When the Body Tells You to Head for the Shade

Skin is a great first line of defense against too much sun. When you’ve been out in the warming rays for too long, your skin will react with red and swollen bumps and blisters that turn into weird dark geometric patches. The body also will try too hard to cool you off and you’ll feel the chill blast of a cranked-up AC when there’s no air conditioner in sight. That’s when you know it’s time to head indoors. These are the body’s signals to get out of the sun. And if you’ve stayed too long, here are some remedies to ease the itchy, burning reactions.

Red and pink, itchy and burning bumps

Red or pink bumps on your arms, chest, and legs may burn as well as itch. You’ve got one of the most common skin diseases caused by exposure to sunlight. It usually afflicts women ages 20 to 40 who’ve treated themselves to a big dose of sunlight after staying out of the sun all winter. Like, say, the first time you go to the beach on vacation and lie out for hours. The rash will go away on its own, but if you’re uncomfortable, ask your dermatologist to make it go away by prescribing an anti-inflammatory cream such as a topical steroid.

Breaking Out in Hives​

A sun-induced allergic response to medications such as tetracycline or birth control pills or to medical conditions such as lupus may cause you to break out in hives. The red and swollen hives will appear on skin exposed to the sun. Usually the sites are the arms, legs and chest. The hives won’t last longer than 24 hours, and medications such as Zrytec, Allegra, or Claritin can speed you toward a faster recovery. More severe cases may need other oral medications or phototherapy to help regulate your immune system.

Headache, heavy sweating and achy muscles

Heat exhaustion can hit you with some strange symptoms because your body is dehydrated, and your muscles feel weak. Muscle cramping, lightheadedness, headache and heavy sweating are the result. You may also feel nauseated. It’s the aftermath of staying out too long in super-hot temperatures. Stop heat exhaustion before it starts by staying cool and drinking eight ounces of water every 20 minutes while you’re in the sun. If heat exhaustion symptoms strike when you get home, cool down your body by drinking water and staying in a cool place. Or jump in a cold bath or shower.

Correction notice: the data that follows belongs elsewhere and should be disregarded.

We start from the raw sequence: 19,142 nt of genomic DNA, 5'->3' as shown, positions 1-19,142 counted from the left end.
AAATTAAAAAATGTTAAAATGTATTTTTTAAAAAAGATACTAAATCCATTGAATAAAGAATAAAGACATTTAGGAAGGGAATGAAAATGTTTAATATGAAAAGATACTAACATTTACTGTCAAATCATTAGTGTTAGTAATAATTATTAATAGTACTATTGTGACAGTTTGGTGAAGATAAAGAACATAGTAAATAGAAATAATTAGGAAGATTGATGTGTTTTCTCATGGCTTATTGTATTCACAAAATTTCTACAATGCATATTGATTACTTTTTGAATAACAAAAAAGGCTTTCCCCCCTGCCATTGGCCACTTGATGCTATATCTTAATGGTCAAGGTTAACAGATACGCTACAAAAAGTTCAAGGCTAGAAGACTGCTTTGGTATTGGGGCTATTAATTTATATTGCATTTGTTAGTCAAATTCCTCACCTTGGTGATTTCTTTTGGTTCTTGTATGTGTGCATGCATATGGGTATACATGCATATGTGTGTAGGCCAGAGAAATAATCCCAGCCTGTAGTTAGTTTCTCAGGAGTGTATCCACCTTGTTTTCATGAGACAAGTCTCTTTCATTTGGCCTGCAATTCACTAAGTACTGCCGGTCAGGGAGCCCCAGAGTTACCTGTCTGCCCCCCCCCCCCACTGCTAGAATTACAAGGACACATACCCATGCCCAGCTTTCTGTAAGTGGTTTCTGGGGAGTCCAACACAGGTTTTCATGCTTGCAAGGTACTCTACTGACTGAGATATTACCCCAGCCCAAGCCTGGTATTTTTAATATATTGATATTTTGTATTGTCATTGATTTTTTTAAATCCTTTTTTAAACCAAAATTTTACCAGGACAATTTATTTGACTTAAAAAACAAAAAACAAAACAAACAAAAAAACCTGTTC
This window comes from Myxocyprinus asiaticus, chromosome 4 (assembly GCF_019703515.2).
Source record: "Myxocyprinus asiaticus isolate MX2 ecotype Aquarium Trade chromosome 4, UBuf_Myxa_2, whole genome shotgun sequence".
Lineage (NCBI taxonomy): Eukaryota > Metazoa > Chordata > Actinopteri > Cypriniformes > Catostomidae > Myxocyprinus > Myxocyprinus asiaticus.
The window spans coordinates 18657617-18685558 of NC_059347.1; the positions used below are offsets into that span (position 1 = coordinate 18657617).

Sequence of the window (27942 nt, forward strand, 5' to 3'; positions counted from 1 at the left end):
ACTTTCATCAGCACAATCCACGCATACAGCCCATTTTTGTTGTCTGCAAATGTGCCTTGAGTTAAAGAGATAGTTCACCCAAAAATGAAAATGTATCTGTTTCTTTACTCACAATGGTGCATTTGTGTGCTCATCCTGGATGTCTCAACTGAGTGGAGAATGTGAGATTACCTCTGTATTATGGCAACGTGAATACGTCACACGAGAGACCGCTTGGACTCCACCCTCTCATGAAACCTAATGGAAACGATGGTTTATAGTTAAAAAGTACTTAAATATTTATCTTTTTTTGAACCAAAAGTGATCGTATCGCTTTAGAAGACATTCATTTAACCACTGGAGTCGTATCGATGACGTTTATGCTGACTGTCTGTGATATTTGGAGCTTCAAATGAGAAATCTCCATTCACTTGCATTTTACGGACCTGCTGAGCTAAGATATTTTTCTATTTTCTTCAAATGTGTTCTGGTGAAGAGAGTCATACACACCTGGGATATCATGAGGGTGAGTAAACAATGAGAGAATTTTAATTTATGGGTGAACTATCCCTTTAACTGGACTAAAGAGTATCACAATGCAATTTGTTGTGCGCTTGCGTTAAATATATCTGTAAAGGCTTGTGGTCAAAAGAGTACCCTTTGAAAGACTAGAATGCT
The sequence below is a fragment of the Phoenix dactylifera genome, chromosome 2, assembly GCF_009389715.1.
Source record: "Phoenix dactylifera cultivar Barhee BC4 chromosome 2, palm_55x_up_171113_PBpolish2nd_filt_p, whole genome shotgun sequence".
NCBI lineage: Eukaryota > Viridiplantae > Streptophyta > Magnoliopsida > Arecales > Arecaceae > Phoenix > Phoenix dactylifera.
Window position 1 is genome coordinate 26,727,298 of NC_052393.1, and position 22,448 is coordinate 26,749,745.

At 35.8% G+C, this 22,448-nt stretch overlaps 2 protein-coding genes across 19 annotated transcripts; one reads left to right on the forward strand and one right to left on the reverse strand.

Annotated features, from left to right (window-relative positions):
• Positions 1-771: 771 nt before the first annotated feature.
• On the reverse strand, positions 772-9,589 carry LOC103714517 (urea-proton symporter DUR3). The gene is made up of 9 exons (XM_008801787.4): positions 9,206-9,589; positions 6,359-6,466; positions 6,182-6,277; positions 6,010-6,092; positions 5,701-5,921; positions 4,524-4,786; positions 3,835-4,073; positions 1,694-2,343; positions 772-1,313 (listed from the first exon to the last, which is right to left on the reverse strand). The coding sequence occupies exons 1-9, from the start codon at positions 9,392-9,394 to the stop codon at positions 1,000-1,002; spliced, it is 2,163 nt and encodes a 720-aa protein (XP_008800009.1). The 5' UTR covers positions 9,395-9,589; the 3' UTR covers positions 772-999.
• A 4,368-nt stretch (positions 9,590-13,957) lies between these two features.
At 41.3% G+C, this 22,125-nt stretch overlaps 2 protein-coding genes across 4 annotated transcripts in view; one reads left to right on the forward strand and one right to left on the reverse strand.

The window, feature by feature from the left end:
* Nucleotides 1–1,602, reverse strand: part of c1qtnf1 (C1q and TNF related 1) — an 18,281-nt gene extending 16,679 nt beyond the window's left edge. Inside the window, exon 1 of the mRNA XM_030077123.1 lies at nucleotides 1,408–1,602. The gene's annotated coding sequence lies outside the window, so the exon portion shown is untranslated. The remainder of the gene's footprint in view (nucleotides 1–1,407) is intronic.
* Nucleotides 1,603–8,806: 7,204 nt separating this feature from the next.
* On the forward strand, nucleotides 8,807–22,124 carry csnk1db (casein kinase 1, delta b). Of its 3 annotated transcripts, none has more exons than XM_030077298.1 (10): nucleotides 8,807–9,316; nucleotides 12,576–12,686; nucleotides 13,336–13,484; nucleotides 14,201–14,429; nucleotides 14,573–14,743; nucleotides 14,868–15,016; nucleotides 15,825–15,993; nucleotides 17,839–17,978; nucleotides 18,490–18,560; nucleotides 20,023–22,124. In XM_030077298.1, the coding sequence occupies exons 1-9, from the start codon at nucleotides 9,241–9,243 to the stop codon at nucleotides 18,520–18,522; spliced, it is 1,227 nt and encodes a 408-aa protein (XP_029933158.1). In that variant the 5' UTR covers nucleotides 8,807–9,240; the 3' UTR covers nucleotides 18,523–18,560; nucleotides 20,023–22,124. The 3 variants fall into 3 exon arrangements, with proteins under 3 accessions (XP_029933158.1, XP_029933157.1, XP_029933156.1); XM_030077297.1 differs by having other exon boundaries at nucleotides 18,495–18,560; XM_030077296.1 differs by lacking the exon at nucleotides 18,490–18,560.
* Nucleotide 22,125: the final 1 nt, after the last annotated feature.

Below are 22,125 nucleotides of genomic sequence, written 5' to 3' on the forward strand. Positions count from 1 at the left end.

Feeling the chill blast

Your overheated body may struggle to return to its normal core temperature by drenching you in sweat that will dissipate and cool your skin. You then feel as though you’re standing in the cold blast from an air conditioner. Sunburn on the skin magnifies the effect. Help your body cool down by using aloe rubs or cold compresses on your skin and lowering your body temperature with a quick, cool shower.

Bumps turning into weird dark patches

Mix chemicals found in certain plants with ultraviolet A light and 24 hours later you could wind up with oddly shaped, red and swollen bumps or blisters that turn into weird geometric shapes. These dark patches can last for weeks to months. It’s not rare plants that can trigger a phototoxic reaction, either. Citrus fruits such as limes, celery, figs, wild parsnips and certain weeds can be the culprits. The weird dark patch will go away on its own. However, if the bumps are causing discomfort, a dermatologist can prescribe antihistamines and a topical steroid.

 

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